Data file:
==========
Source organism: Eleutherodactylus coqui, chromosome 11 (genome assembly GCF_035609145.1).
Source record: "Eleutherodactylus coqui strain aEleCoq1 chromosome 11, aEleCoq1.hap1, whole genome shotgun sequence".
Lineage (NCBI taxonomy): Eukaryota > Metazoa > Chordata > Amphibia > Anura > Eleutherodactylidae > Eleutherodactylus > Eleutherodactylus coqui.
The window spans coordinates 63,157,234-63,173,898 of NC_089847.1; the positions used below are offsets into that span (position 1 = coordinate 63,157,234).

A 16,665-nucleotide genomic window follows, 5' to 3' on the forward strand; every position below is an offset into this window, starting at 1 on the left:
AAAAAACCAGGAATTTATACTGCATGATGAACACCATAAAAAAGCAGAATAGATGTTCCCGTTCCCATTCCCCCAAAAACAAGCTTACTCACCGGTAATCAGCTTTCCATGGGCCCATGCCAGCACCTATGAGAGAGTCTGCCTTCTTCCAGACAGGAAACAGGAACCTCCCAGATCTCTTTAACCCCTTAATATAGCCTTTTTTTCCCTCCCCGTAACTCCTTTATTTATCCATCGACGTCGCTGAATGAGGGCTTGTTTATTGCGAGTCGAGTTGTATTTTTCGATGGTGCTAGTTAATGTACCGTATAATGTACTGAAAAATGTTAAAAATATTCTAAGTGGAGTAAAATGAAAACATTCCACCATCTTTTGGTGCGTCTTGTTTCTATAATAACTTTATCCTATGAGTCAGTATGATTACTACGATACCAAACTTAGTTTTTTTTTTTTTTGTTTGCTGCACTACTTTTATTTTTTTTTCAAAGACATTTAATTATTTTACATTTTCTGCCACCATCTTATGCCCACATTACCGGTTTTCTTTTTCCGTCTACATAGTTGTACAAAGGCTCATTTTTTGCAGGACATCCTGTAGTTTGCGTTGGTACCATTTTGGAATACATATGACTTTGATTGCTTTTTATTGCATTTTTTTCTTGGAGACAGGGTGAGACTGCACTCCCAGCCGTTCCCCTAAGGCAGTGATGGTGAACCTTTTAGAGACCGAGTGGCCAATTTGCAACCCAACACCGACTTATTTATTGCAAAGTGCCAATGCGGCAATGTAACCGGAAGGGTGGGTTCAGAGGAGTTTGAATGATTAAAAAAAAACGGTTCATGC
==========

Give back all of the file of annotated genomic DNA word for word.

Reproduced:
Source organism: Eleutherodactylus coqui, chromosome 11 (genome assembly GCF_035609145.1).
Source record: "Eleutherodactylus coqui strain aEleCoq1 chromosome 11, aEleCoq1.hap1, whole genome shotgun sequence".
Lineage (NCBI taxonomy): Eukaryota > Metazoa > Chordata > Amphibia > Anura > Eleutherodactylidae > Eleutherodactylus > Eleutherodactylus coqui.
The window spans coordinates 63,157,234-63,173,898 of NC_089847.1; the positions used below are offsets into that span (position 1 = coordinate 63,157,234).

A 16,665-nucleotide genomic window follows, 5' to 3' on the forward strand; every position below is an offset into this window, starting at 1 on the left:
AAAAAACCAGGAATTTATACTGCATGATGAACACCATAAAAAAGCAGAATAGATGTTCCCGTTCCCATTCCCCCAAAAACAAGCTTACTCACCGGTAATCAGCTTTCCATGGGCCCATGCCAGCACCTATGAGAGAGTCTGCCTTCTTCCAGACAGGAAACAGGAACCTCCCAGATCTCTTTAACCCCTTAATATAGCCTTTTTTTCCCTCCCCGTAACTCCTTTATTTATCCATCGACGTCGCTGAATGAGGGCTTGTTTATTGCGAGTCGAGTTGTATTTTTCGATGGTGCTAGTTAATGTACCGTATAATGTACTGAAAAATGTTAAAAATATTCTAAGTGGAGTAAAATGAAAACATTCCACCATCTTTTGGTGCGTCTTGTTTCTATAATAACTTTATCCTATGAGTCAGTATGATTACTACGATACCAAACTTAGTTTTTTTTTTTTTTGTTTGCTGCACTACTTTTATTTTTTTTTCAAAGACATTTAATTATTTTACATTTTCTGCCACCATCTTATGCCCACATTACCGGTTTTCTTTTTCCGTCTACATAGTTGTACAAAGGCTCATTTTTTGCAGGACATCCTGTAGTTTGCGTTGGTACCATTTTGGAATACATATGACTTTGATTGCTTTTTATTGCATTTTTTTCTTGGAGACAGGGTGAGACTGCACTCCCAGCCGTTCCCCTAAGGCAGTGATGGTGAACCTTTTAGAGACCGAGTGGCCAATTTGCAACCCAACACCGACTTATTTATTGCAAAGTGCCAATGCGGCAATGTAACCGGAAGGGTGGGTTCAGAGGAGTTTGAATGATTAAAAAAAAACGGTTCATGC